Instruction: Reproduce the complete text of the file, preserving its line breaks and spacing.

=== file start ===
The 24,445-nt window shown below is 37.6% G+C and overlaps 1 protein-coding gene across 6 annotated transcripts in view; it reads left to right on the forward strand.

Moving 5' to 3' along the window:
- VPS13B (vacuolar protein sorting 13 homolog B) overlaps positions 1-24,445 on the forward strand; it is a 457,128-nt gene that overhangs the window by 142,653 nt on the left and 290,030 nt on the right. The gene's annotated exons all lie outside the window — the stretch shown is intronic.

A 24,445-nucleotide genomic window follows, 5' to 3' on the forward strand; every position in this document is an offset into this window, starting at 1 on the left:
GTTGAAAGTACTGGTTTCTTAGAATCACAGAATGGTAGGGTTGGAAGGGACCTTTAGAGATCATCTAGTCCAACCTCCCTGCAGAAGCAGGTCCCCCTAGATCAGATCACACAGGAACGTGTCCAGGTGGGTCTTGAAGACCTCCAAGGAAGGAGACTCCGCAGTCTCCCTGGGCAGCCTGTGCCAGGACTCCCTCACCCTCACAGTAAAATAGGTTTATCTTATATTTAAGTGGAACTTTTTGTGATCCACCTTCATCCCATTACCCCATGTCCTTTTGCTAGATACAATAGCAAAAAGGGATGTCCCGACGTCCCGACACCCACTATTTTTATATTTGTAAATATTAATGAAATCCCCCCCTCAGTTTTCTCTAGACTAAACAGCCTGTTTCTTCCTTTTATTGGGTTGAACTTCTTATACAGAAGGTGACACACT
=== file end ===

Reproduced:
The 24,445-nt window shown below is 37.6% G+C and overlaps 1 protein-coding gene across 6 annotated transcripts in view; it reads left to right on the forward strand.

Moving 5' to 3' along the window:
- VPS13B (vacuolar protein sorting 13 homolog B) overlaps positions 1-24,445 on the forward strand; it is a 457,128-nt gene that overhangs the window by 142,653 nt on the left and 290,030 nt on the right. The gene's annotated exons all lie outside the window — the stretch shown is intronic.

A 24,445-nucleotide genomic window follows, 5' to 3' on the forward strand; every position in this document is an offset into this window, starting at 1 on the left:
GTTGAAAGTACTGGTTTCTTAGAATCACAGAATGGTAGGGTTGGAAGGGACCTTTAGAGATCATCTAGTCCAACCTCCCTGCAGAAGCAGGTCCCCCTAGATCAGATCACACAGGAACGTGTCCAGGTGGGTCTTGAAGACCTCCAAGGAAGGAGACTCCGCAGTCTCCCTGGGCAGCCTGTGCCAGGACTCCCTCACCCTCACAGTAAAATAGGTTTATCTTATATTTAAGTGGAACTTTTTGTGATCCACCTTCATCCCATTACCCCATGTCCTTTTGCTAGATACAATAGCAAAAAGGGATGTCCCGACGTCCCGACACCCACTATTTTTATATTTGTAAATATTAATGAAATCCCCCCCTCAGTTTTCTCTAGACTAAACAGCCTGTTTCTTCCTTTTATTGGGTTGAACTTCTTATACAGAAGGTGACACACT